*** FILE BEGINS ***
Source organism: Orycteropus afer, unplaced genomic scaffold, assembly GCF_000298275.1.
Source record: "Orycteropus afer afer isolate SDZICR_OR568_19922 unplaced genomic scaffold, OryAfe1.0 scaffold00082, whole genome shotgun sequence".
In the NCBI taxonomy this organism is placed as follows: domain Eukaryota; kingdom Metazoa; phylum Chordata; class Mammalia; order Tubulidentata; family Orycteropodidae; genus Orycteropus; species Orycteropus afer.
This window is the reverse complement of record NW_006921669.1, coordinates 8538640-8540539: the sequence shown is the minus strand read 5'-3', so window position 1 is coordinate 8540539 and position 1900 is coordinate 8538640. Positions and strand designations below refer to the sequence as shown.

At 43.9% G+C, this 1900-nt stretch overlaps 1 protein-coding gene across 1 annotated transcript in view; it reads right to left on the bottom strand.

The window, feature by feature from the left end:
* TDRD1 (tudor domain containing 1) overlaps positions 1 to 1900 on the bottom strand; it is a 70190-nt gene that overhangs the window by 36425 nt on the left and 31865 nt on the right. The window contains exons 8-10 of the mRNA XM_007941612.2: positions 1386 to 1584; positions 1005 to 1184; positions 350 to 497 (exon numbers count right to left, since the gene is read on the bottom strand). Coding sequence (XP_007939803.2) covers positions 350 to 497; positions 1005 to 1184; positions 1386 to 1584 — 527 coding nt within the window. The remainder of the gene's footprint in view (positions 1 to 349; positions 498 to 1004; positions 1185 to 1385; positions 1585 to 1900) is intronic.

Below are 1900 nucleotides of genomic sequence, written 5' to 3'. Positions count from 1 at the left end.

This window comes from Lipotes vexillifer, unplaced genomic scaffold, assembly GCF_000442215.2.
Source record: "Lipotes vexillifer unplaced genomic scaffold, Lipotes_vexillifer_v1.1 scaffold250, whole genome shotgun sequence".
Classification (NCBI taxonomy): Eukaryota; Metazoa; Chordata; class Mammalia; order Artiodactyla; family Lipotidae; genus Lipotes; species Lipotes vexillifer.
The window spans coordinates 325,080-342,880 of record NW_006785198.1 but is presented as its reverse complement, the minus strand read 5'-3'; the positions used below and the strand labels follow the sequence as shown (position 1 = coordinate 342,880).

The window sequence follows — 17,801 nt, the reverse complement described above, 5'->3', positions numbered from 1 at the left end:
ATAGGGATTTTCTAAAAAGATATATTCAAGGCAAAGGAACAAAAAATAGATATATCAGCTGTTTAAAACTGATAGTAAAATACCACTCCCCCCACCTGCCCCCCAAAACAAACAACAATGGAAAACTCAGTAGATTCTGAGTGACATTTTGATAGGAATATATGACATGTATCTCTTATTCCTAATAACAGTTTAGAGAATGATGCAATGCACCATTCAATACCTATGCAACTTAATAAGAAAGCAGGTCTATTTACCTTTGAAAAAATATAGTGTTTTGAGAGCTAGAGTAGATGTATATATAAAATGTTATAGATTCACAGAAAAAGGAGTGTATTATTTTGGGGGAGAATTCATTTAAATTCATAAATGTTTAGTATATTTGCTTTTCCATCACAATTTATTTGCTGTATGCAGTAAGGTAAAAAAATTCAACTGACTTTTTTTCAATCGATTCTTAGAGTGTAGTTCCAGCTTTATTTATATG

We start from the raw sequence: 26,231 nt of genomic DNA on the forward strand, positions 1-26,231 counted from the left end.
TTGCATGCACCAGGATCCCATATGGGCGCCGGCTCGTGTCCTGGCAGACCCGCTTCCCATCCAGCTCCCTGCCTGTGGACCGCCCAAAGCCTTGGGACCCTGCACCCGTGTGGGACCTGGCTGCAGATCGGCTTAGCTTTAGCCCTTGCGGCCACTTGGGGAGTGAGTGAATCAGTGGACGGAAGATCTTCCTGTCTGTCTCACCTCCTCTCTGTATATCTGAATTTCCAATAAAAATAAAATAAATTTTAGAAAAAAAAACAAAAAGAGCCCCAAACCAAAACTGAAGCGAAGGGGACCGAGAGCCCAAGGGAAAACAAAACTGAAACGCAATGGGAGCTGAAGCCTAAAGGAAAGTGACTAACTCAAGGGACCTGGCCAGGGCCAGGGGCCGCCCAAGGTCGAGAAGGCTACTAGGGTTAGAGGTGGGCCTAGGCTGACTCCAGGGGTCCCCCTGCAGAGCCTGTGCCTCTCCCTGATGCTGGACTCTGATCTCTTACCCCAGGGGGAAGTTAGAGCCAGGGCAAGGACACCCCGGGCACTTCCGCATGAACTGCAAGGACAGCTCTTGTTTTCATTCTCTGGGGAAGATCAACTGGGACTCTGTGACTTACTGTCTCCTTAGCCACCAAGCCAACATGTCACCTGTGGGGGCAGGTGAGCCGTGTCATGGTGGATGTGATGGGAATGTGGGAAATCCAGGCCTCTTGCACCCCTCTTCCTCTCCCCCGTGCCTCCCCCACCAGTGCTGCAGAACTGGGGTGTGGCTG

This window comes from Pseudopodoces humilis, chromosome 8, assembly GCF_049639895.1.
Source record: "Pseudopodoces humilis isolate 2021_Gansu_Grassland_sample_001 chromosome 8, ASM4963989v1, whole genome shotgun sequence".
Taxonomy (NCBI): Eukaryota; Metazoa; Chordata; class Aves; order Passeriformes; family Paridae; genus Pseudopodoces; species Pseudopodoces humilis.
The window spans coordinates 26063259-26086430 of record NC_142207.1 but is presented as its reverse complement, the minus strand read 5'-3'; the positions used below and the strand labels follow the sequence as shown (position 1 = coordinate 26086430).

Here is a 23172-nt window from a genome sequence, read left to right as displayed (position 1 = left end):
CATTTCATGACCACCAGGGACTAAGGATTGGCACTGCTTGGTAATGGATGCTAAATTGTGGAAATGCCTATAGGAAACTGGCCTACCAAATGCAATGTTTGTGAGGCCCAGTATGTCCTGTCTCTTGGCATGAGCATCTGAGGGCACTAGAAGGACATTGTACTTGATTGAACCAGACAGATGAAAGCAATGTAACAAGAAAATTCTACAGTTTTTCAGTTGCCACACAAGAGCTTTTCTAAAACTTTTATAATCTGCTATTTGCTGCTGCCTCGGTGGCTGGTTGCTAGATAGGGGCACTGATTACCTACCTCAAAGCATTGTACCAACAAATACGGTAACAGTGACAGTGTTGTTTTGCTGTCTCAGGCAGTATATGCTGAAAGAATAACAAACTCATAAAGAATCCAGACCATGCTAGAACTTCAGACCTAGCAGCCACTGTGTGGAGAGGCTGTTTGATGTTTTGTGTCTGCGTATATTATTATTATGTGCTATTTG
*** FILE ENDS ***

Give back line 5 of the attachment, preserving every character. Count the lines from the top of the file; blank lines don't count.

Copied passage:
At 43.9% G+C, this 1900-nt stretch overlaps 1 protein-coding gene across 1 annotated transcript in view; it reads right to left on the bottom strand.